had requested a city wide cleanup. They wanted all Missoulians to go outside
and hose down their neighborhoods. They asked us to wash our streets from the
middle to the curb. We were advised to borrow hoses from the neighbors if we
didn’t have enough length. After hosing off the street, then water down our
lawns. Next, spray down the shrubbery and trees. Finally, if possible, hose
down the roof.
|Unknown Streeker Sweeper|
It was a relief to get out of the house. Neighbors
that had never spoken to each other were in the streets working together,
smiling and waving, and striking up conversations. Everyone was happy to be out
of their houses. I thought this was a silly exercise. I believed the ash would
soon re-invade the city from the immense region that surrounded Missoula.
Thankfully, I was wrong. The strategy worked. Even though the rest of western
Montana - the forests, the mountains, the valleys - were left to nature to clean,
the ash cloud never returned.
By noon that day, life returned to normal. The
governor’s restrictions were lifted and people went back to work. The roads
reopened, and John was able to get back to Portland.
The eruption of Mount St. Helens was fatal for 57
people. It caused expensive property damage for many and a temporary ordeal for
even more. The effect on those of us living in Missoula was mostly
inconvenience. But I can’t dismiss it because it was an unforgettable experience.
I would never trade it.
|Luke and I|
A few weeks ago (June 2013) Sally and I took our grandson, Luke, on a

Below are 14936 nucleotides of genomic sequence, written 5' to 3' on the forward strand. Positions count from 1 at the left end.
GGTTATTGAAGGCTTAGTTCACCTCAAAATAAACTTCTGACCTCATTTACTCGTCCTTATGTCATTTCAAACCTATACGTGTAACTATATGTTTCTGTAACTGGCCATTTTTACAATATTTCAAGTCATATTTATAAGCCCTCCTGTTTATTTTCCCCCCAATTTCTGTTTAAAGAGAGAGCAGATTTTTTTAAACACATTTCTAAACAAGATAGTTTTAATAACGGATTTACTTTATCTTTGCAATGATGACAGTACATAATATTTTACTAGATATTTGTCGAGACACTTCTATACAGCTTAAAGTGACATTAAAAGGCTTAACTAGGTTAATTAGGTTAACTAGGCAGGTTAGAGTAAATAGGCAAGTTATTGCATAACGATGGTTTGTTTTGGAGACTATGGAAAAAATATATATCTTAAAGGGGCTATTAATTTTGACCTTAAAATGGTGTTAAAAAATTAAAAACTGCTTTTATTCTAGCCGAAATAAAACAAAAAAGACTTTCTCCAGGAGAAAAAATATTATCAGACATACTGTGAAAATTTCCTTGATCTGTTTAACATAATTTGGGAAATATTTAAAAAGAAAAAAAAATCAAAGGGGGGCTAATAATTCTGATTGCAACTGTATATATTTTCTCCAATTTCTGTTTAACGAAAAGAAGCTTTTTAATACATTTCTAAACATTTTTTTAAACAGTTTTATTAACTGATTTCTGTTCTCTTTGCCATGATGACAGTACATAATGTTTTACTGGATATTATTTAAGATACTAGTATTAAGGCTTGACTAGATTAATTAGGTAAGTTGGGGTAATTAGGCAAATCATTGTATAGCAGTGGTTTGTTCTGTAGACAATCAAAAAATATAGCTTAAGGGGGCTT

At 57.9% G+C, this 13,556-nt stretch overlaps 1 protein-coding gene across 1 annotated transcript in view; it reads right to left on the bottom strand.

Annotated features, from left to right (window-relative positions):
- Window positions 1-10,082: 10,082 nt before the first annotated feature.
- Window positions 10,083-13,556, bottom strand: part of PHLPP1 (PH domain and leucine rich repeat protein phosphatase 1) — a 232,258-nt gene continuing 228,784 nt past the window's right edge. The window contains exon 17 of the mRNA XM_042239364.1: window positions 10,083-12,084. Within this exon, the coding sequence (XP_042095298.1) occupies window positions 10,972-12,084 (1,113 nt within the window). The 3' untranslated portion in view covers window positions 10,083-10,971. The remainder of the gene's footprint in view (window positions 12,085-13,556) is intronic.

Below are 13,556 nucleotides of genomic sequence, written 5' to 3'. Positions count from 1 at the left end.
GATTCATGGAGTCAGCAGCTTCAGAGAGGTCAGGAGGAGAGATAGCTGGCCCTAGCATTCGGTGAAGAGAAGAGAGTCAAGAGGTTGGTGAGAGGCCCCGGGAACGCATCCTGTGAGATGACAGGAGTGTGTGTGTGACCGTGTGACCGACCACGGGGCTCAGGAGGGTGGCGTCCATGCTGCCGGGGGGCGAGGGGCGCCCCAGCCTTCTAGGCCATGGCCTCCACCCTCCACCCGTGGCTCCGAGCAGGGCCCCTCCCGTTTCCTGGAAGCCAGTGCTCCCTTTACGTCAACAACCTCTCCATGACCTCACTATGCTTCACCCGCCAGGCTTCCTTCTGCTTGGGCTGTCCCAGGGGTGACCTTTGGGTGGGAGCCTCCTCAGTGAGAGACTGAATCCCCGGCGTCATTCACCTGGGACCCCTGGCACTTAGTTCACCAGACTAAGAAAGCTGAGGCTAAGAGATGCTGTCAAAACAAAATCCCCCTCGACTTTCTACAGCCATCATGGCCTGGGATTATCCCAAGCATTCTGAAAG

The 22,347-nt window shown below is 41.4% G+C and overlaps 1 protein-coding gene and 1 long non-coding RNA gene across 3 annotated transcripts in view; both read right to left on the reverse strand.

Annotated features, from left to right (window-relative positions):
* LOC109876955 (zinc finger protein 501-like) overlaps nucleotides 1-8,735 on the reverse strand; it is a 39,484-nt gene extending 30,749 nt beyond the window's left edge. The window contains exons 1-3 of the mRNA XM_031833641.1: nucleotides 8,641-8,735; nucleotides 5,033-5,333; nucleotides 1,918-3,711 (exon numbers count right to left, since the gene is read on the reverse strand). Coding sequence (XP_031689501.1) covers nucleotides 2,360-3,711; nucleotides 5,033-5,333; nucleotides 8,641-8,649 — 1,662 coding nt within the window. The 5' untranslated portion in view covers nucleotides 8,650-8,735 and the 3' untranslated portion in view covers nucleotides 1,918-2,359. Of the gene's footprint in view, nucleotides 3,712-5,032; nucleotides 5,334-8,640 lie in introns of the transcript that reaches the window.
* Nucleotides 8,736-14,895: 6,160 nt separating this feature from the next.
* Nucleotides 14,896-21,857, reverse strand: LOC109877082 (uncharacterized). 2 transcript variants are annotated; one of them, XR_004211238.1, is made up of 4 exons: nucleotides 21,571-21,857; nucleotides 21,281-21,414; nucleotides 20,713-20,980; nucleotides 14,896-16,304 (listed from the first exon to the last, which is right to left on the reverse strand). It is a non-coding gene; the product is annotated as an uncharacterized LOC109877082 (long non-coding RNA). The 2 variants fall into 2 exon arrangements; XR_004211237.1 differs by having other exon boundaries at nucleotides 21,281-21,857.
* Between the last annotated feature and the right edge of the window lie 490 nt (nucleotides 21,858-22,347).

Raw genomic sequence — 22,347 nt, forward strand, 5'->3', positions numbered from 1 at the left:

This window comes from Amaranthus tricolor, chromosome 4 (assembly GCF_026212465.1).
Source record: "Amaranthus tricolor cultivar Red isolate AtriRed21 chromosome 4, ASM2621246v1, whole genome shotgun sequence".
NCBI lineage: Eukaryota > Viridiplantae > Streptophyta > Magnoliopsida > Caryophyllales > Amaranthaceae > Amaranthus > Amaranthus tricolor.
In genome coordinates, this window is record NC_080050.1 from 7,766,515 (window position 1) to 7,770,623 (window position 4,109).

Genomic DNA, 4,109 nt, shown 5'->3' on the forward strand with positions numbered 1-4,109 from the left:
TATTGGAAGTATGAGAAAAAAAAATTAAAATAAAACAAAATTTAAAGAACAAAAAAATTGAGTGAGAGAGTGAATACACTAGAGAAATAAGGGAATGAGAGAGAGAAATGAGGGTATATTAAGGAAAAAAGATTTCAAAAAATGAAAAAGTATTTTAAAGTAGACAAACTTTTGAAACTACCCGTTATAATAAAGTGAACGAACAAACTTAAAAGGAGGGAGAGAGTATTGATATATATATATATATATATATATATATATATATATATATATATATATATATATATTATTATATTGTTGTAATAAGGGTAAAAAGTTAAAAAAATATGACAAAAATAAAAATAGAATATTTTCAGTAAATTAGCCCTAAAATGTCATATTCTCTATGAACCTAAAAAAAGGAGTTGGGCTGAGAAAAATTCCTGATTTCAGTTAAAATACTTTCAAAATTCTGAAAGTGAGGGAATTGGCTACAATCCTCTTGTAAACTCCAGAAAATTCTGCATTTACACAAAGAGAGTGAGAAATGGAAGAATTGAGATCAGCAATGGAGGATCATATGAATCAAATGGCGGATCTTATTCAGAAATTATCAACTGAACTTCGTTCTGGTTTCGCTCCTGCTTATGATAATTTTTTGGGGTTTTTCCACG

road trip to Mount St. Helens. The Johnston Ridge Observatory sits on a high
vantage point across the valley from the mountain and its enormous crater. The
observatory provides a spectacular view of this incredibly beautiful mountain,
which towers above the landscape. Before the eruption, it would have been even
taller; thirteen hundred feet taller!
The day we were there the weather was clear, the
sky was blue, with enough billowy, white cumulus clouds to enhance the beauty
of the scene, without obscuring the view. It was a day so much like May 18,
1980. We could see inside the eminent, yawning crater left by the eruption. It is almost impossible to comprehend how huge
it is. Downtown Missoula would easily fit inside the crater with room left
over. It is incredible to think that much of the earthen mass missing from that
gaping wound ended up falling on us five hundred miles away as dust.
When Molly was editing this story, she had some memories
of the dinner party at the Wilsons’ abode. She wrote this comment:
I remember complaining about my food and Mom telling me it was normal
[the bits of char from grilling were actually volcanic ash]. I KNEW it wasn’t. And,
I was right! Four-year-olds “know” a lot of things, but this one thing I was
really right about. Beyond the edibility of my burger, I didn’t have any other
anxiety or concern regarding the eruption.